By Rick Kelly
Harrisburg Mayor Eric Papenfuse is correct – PennLive, the most dominant news source in his universe, “traffics in hate speech and cynicism,” to use the mayor’s words. He’s referring to the anonymous reader comments that accompany news articles, especially ones about him.
Similarly, presidential candidate Donald Trump is correct – the Washington Post, at or near the pinnacle of dominant news sources in his universe, published an unflattering, over-the-top headline for a story regarding Trump’s reaction to the mass shooting in Orlando.
What’s a politician to do? Papenfuse and Trump have announced they will no longer engage with reporters from PennLive and the Post, respectively. By “depriving” these news organizations of their points of view, they provide us with a good lesson in how not to deal with the news media.
Papenfuse and Trump either don’t understand or don’t care about an important fundamental fact: news media outlets are not your audience; they are a conduit to your audience.
We get why Papenfuse and Trump are ticked. Those of us who rushed headlong into journalism careers in the afterglow of the Watergate scandal tend to view anonymous reader comments as the First Amendment’s latrine. We cringe at the hateful daily diatribe that accompanies PennLive’s online content.
That content recently included articles regarding improper overtime pay practices at the mayor’s business, as well as his efforts to close down nuisance taverns located near property he owns. The level of snark in the ensuing anonymous reader comments was predictably high.
As for the Post, much of its presidential campaign coverage, especially the commentary, seems tinged with wishful thinking as it chronicles Trump’s intemperance and suggests he will crash and burn as the electorate finally awakens to the kind of president he would make.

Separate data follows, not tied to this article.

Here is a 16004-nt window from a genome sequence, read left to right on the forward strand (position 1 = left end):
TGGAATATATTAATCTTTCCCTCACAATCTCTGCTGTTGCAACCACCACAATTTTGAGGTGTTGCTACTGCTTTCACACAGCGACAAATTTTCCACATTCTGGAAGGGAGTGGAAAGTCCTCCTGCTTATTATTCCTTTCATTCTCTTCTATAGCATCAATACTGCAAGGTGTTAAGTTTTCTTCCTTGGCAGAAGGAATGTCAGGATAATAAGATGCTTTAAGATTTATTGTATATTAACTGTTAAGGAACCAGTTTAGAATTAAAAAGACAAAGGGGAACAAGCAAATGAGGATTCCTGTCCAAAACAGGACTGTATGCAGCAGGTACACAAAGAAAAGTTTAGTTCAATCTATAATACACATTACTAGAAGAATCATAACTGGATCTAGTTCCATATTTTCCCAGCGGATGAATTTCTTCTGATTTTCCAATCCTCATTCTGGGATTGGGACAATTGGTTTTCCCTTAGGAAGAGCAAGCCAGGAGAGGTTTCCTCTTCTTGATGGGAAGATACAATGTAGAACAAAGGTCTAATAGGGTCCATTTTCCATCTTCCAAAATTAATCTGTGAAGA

So let’s review: Trump becomes the presumptive Republican nominee for President by being decidedly un-presidential, and when the Post portrays him as un-presidential, suddenly the Post is “phony and dishonest,” so he revokes the newspaper’s press credentials. Take that!
As Aristotle observed, nature abhors a vacuum. If you withhold your point of view from a news article because you don’t care for the conduit, you probably won’t like what’s there instead. “So-and-so refused to comment for this story” usually connotes that So-and-so either has thin skin or something to hide.
You’re better off to suck it up and recognize that you don’t get to decide what the news is, you don’t determine what’s fair, and you have no control over anonymous reader comments. What you can do is help see that your point of view gets to your audience by providing it to the conduit, regardless of your personal feelings about the conduit.
Which brings us to the “lessons learned” part of this rant. Most successful public figures rely on a trusted confidant to provide an ongoing reality check. It could be a savvy spouse or a longtime friend who has the interests of the public figure uppermost in his or her mind.
Often, it’s a capable and experienced public relations adviser who is empowered to say “That’s bull***t, boss” when the public figure is on the brink of acting out or making a stupid, insensitive or self-serving remark.
Regardless of who it is, the confidant should be well-versed not only on the message side of the equation, but in navigating across the myriad of communication channels in order to deliver your messages where they need to go. It’s even more important as technology transforms the ways we seek, receive and process content in the Digital Age.
Rick Kelly is VP of Strategic Communications and directs Triad’s crisis management practice. For more information, visit http://www.triadstrategies.com/strategic-communications/